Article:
“Redescribing the Desert: Vija Celmins in the Southwest” by Frances Jacobus-Parker
Georgia O’Keeffe Museum Research Center Conversation
Tuesday, October 17, 6 – 7 pm
Vija Celmins has long been known as an “artist’s artist,” in part because she attends to her drawings, paintings, prints, and sculptures with meticulous detail. Centering on the expanses of the moon’s surface, the desert, ocean, and night sky, her works always beg a second look. Frances Jacobus-Parker, the Georgia O’Keeffe Research Center’s current predoctoral fellow (September 1-November 30, 2017), describes Celmins’s approach as “exploring the tipping point between representation and abstraction.” Her lecture, titled “Redescribing the Desert: Vija Celmins in the Southwest,” will look at the artist’s process of “redescription” in relation to the works she produced in the 1970s.
Alicia Inez Guzmán: When did you become interested in Vija Celmins?
Frances Jacobus-Parker: I first saw her work at the Museum of Modern Art in New York in 2006, in an exhibition of recent gifts from the collector Edward Broida. I was working there at the time, so I was able to visit Celmins’s artworks again and again, in person and over time. I was struck by the quiet strangeness of these objects, by what they asked of me as a viewer, what they offered, and what they withheld. I still feel that way.
What brought Celmins to the deserts of California, Nevada, Arizona, and New Mexico?
She was based in Los Angeles in the 1960s and ‘70s and often took trips to the desert, sometimes with artist-friends like Doug Wheeler and James Turrell, and sometimes just with her dog. Like many artists (and non-artists) before and since, she was drawn to the extraordinary quality of light and space in these landscapes. But beyond this, the desert shares certain qualities with the kinds of spaces she was already depicting. The desert, the ocean, the moon, the night sky—these are terrains that are familiar yet alienating, and whose vast scale destabilizes our sense of perception and orientation.
Can you describe “redescription” and its relationship to landscape?
Celmins often uses this term in interviews to characterize her treatment of source photographs and objects—she “redescribes” them rather than, say, copying. I find this word useful for how it indicates repetition and also suggests a sensorial process of traversing and transcribing a surface. I’m interested in what Celmins’s works capture of a particular landscape—for example, the granular pebbles of the desert floor—and what they leave out—the horizon, any landmarks that might root us in time and space.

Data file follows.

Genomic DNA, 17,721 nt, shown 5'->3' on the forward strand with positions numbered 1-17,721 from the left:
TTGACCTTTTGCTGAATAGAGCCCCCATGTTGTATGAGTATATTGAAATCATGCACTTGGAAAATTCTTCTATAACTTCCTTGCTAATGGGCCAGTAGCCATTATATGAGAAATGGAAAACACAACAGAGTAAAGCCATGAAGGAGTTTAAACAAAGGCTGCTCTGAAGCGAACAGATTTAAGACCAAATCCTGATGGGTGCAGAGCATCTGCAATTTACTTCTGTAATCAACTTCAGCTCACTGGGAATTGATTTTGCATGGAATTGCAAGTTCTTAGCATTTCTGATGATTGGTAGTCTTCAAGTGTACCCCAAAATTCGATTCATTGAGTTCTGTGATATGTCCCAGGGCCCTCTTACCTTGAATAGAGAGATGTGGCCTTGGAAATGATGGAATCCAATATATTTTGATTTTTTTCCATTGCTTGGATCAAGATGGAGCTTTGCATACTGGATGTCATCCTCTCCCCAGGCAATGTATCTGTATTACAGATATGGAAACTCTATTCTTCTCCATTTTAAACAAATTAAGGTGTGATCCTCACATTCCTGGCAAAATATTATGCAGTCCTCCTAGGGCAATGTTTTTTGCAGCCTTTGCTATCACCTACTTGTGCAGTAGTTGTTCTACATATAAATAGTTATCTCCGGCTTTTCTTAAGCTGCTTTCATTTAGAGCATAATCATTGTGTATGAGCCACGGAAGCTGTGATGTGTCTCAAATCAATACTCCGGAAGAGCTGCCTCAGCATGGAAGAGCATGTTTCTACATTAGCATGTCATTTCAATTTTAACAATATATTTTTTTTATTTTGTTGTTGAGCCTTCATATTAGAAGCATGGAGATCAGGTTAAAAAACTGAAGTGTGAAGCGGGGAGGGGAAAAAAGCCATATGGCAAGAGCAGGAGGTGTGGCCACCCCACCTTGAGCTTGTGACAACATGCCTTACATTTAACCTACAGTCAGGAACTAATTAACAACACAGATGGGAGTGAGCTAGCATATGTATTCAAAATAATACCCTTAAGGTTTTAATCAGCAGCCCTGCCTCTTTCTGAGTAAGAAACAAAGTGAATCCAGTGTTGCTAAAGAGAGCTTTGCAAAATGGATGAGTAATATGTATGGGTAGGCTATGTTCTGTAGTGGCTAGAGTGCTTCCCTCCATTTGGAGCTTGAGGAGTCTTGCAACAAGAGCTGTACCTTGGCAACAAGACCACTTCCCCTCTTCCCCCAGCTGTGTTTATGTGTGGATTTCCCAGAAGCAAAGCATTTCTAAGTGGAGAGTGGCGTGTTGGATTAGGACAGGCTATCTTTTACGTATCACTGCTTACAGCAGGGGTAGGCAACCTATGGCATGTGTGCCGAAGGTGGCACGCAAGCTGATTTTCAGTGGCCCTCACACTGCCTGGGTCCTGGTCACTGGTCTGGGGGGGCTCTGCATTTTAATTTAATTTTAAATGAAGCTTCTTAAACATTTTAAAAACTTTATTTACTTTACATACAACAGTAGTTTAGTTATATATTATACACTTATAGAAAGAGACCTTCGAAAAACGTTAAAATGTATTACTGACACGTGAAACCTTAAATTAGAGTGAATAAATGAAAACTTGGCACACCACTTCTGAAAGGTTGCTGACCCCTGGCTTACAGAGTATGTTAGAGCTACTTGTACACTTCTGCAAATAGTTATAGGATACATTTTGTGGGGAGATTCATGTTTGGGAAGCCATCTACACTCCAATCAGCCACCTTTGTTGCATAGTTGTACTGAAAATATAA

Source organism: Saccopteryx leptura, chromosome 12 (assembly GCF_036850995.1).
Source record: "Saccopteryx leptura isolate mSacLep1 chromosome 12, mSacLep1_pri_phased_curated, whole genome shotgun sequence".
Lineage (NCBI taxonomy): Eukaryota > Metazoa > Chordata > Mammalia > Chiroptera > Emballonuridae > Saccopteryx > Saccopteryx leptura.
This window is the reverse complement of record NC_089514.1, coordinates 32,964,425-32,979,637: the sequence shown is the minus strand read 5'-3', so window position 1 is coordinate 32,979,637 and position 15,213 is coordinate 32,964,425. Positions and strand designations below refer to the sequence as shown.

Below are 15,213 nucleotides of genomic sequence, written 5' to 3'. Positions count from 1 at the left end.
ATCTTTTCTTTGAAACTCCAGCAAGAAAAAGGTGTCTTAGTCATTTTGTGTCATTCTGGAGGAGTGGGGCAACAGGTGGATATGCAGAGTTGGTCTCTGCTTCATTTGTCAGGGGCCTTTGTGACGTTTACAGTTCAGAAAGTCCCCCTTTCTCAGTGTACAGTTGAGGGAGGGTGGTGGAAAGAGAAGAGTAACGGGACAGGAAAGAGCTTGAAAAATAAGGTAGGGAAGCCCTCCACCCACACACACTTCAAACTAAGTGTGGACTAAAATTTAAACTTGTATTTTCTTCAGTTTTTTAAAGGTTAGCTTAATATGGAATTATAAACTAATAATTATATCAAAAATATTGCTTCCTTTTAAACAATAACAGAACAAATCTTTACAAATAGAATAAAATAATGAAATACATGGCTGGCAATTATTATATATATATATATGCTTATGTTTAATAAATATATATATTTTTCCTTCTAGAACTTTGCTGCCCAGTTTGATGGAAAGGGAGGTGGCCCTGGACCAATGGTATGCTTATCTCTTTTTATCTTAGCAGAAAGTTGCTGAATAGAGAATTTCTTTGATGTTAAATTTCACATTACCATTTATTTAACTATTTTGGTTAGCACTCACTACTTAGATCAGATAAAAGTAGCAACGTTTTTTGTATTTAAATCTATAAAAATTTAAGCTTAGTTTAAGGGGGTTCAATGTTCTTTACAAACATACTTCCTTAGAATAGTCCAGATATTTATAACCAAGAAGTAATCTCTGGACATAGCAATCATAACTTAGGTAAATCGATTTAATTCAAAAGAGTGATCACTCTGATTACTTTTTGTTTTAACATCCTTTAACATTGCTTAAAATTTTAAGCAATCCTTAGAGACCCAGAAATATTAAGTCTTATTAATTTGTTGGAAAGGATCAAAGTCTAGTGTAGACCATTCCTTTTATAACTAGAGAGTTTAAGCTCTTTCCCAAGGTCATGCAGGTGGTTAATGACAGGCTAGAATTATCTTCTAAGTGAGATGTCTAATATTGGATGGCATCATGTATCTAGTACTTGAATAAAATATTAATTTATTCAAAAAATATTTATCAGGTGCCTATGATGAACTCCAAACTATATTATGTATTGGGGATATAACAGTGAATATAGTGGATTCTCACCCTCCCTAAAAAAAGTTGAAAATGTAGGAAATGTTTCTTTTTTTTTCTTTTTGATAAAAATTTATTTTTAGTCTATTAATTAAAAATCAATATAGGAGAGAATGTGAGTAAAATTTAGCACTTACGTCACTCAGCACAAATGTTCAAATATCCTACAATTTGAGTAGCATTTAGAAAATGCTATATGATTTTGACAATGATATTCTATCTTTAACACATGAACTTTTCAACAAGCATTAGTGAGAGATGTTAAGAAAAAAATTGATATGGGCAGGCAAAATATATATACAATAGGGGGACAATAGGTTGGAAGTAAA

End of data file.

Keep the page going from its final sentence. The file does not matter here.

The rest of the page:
Where does Celmins’s approach fit, in terms of what other postwar artists, especially during the 1960s and ’70s, were looking at and making?
Celmins is often historicized alongside West Coast pop because this is the milieu in which she made her first mature works, but her oeuvre as a whole defies easy alignment with any one movement or scene. She shares with many artists of her generation an interest in repetition, seriality, and process and anticipates a later turn to photographic appropriation. Yet her commitment to a practice of painstaking mimesis sets her apart. In an era where presenting a found photograph or object is a legitimate artistic gesture, what kind of meaning is produced when one instead replicates that object or image by hand?
I’m interested in artists who invite us to pry open the narratives we’ve inherited about art history. Celmins is one of those artists.
There aren’t many sustained studies of Celmins. What role will this research play in your larger dissertation project and the literature on the artist as a whole?
My project looks at Celmins’s work from the early 1960s to now, and my research at the O’Keeffe focuses on her land-, sea-, and skyscapes. My aim is to produce a rigorous account of her work that will lay the foundation for future scholarship and also offer new frameworks for understanding other art practices that are conceptual, critical, and mimetic. For a long time, Celmins was a bit under the radar (like many women artists of her generation, I should say). But the importance of her work is increasingly being recognized by curators, collectors, and historians of postwar art. Artists, of course, have known all along.
What is it like writing on a living artist?
In some ways it’s no different: my object of study is the work of art. Celmins has put an object out into the world, and it’s my job to do the rest. That said, being able to speak with the artist, to ask questions about materials and process and biography, is invaluable, not only for my own writing but for the work of future artists and art historians. I also feel a sense of responsibility to Celmins, to get things right.